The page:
unknowns from a system of polynomial equations in one or more variables
to get an easier equivalent system.
› One way of find common solutions to polynomial equations is to solve
each equation separately and then compare all the solutions. As you can
guess, this is not an efficient way especially if the goal is only to show the
existence of a solution.
› To understand the importance of elimination theory, let us start by considering the following example.
› Example 1 Without solving the polynomial equations, show that the following system has solutions.
Solution We compute the resultant of the two polynomials
therefore, the polynomials f(x), g(x) have a common root by the above theorem.
› One can use the above theorem to determine if a polynomial system in more than one variable has a
solution. The trick is to look at the polynomials in the system as polynomials in one variable with
coefficients polynomials in the other variables.
Applications in various GAMES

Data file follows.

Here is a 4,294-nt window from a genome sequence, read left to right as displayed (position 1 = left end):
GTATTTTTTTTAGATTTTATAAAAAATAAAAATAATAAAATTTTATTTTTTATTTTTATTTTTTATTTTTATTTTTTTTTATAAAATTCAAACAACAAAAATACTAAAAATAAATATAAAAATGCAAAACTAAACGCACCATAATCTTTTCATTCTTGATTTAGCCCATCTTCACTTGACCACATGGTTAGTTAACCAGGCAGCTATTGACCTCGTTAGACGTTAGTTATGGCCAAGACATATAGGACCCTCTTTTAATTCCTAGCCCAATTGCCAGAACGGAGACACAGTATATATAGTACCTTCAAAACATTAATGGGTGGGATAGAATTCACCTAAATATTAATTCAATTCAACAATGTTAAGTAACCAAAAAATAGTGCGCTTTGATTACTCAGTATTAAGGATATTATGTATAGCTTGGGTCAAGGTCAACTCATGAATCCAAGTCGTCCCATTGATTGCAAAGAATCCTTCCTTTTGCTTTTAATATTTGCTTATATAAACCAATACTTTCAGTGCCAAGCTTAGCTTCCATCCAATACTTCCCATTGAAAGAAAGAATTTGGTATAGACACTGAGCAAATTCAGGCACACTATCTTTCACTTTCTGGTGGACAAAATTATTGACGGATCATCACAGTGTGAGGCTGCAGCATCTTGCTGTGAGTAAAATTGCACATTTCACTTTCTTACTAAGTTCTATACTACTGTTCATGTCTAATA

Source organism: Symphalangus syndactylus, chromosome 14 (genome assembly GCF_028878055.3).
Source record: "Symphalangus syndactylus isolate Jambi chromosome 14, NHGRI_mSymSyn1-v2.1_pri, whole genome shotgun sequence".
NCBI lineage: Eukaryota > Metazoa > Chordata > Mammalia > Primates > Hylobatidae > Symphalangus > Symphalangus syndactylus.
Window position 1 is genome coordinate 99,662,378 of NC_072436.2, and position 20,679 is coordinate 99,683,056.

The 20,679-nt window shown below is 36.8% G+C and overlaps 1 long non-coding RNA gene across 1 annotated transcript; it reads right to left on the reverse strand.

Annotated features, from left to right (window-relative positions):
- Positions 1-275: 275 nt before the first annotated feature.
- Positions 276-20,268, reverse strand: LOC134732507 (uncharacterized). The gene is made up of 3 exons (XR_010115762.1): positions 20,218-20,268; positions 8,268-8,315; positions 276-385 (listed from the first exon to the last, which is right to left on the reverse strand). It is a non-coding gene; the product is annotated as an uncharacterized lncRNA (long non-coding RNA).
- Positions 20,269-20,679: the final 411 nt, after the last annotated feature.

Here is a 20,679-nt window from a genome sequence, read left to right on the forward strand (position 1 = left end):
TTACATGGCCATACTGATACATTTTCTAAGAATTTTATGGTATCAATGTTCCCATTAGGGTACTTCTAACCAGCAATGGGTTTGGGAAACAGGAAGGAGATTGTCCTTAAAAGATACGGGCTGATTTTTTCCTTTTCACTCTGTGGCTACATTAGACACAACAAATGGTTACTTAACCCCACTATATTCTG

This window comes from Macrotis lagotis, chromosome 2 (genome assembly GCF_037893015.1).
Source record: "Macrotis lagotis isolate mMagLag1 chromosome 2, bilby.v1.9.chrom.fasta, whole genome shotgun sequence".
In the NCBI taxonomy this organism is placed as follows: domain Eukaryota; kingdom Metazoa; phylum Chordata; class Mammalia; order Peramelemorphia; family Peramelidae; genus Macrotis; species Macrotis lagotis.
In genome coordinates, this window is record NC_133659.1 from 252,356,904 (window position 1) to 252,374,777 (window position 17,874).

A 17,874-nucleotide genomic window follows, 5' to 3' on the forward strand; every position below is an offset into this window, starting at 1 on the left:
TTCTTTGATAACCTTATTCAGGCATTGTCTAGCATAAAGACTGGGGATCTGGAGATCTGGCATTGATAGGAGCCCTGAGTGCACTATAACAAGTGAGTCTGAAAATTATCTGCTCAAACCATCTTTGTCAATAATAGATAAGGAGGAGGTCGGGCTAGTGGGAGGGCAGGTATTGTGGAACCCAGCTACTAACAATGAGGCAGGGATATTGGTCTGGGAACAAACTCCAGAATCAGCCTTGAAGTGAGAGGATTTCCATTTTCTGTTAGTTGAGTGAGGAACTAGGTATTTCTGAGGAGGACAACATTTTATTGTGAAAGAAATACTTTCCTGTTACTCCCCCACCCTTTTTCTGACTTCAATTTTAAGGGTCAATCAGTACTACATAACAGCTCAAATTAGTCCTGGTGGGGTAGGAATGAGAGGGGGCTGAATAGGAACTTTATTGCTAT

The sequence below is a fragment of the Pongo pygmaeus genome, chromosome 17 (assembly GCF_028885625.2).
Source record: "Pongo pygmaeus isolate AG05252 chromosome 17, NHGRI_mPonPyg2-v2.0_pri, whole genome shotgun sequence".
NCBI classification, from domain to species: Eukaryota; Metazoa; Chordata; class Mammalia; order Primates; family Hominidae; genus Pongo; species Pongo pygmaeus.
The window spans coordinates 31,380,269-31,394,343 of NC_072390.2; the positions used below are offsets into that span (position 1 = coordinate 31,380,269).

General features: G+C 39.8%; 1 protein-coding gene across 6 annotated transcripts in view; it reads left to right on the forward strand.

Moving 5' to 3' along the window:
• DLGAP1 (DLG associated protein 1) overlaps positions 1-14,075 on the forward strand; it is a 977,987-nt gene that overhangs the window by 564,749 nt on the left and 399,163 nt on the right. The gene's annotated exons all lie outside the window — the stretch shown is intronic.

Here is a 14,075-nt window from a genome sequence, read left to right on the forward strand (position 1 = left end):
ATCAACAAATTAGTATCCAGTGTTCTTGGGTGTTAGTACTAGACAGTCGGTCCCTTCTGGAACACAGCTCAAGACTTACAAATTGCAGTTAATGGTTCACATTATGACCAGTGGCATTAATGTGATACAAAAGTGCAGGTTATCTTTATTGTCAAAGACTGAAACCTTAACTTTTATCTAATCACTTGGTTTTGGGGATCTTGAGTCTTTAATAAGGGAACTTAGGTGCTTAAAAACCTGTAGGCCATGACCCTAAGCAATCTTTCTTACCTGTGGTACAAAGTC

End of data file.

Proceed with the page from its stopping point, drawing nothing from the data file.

› GAME OF MAGIC SQUARES :
› A magic square of size n is an n by n square matrix whose entries
consist of all integers between 1 and n2, with the property that the
sum of the entries of each column, row, or diagonal is the same.
› The sum of the entries of any row, column, or diagonal, of a magic
square of size n is n(n2+1)/2 (to see this, use the identity:
Application to Genetics
› Living things inherit from their parents many of their physical
characteristics. The genes of the parents determine these
characteristics. The study of these genes is called Genetics; in
other words genetics is the branch of biology that deals with
› In particular, population genetics is the branch of genetics that
studies the genetic structure of a certain population and seeks to
explain how transmission of genes changes from one generation to